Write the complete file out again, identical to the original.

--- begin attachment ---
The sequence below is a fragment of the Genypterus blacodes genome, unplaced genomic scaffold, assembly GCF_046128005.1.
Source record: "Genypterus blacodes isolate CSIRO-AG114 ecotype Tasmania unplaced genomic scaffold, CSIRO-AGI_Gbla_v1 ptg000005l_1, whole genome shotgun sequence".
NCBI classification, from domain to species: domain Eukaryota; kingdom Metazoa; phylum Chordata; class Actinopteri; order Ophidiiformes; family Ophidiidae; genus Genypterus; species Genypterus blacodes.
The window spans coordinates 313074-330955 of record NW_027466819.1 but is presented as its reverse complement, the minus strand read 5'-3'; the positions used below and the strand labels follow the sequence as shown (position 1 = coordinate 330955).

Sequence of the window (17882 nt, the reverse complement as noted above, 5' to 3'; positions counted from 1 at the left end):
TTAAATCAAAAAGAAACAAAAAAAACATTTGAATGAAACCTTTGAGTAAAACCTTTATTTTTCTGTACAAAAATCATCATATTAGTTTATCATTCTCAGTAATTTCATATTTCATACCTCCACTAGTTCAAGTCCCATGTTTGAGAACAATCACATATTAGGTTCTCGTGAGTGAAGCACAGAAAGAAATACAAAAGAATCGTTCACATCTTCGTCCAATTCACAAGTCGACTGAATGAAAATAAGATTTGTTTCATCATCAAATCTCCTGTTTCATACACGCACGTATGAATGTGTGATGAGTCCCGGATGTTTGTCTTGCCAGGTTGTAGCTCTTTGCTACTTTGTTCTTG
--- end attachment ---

The sequence below is a fragment of the Genypterus blacodes genome, unplaced genomic scaffold, assembly GCF_046128005.1.
Source record: "Genypterus blacodes isolate CSIRO-AG114 ecotype Tasmania unplaced genomic scaffold, CSIRO-AGI_Gbla_v1 ptg000005l_1, whole genome shotgun sequence".
NCBI classification, from domain to species: domain Eukaryota; kingdom Metazoa; phylum Chordata; class Actinopteri; order Ophidiiformes; family Ophidiidae; genus Genypterus; species Genypterus blacodes.
The window spans coordinates 313074-330955 of record NW_027466819.1 but is presented as its reverse complement, the minus strand read 5'-3'; the positions used below and the strand labels follow the sequence as shown (position 1 = coordinate 330955).

Sequence of the window (17882 nt, the reverse complement as noted above, 5' to 3'; positions counted from 1 at the left end):
TTAAATCAAAAAGAAACAAAAAAAACATTTGAATGAAACCTTTGAGTAAAACCTTTATTTTTCTGTACAAAAATCATCATATTAGTTTATCATTCTCAGTAATTTCATATTTCATACCTCCACTAGTTCAAGTCCCATGTTTGAGAACAATCACATATTAGGTTCTCGTGAGTGAAGCACAGAAAGAAATACAAAAGAATCGTTCACATCTTCGTCCAATTCACAAGTCGACTGAATGAAAATAAGATTTGTTTCATCATCAAATCTCCTGTTTCATACACGCACGTATGAATGTGTGATGAGTCCCGGATGTTTGTCTTGCCAGGTTGTAGCTCTTTGCTACTTTGTTCTTG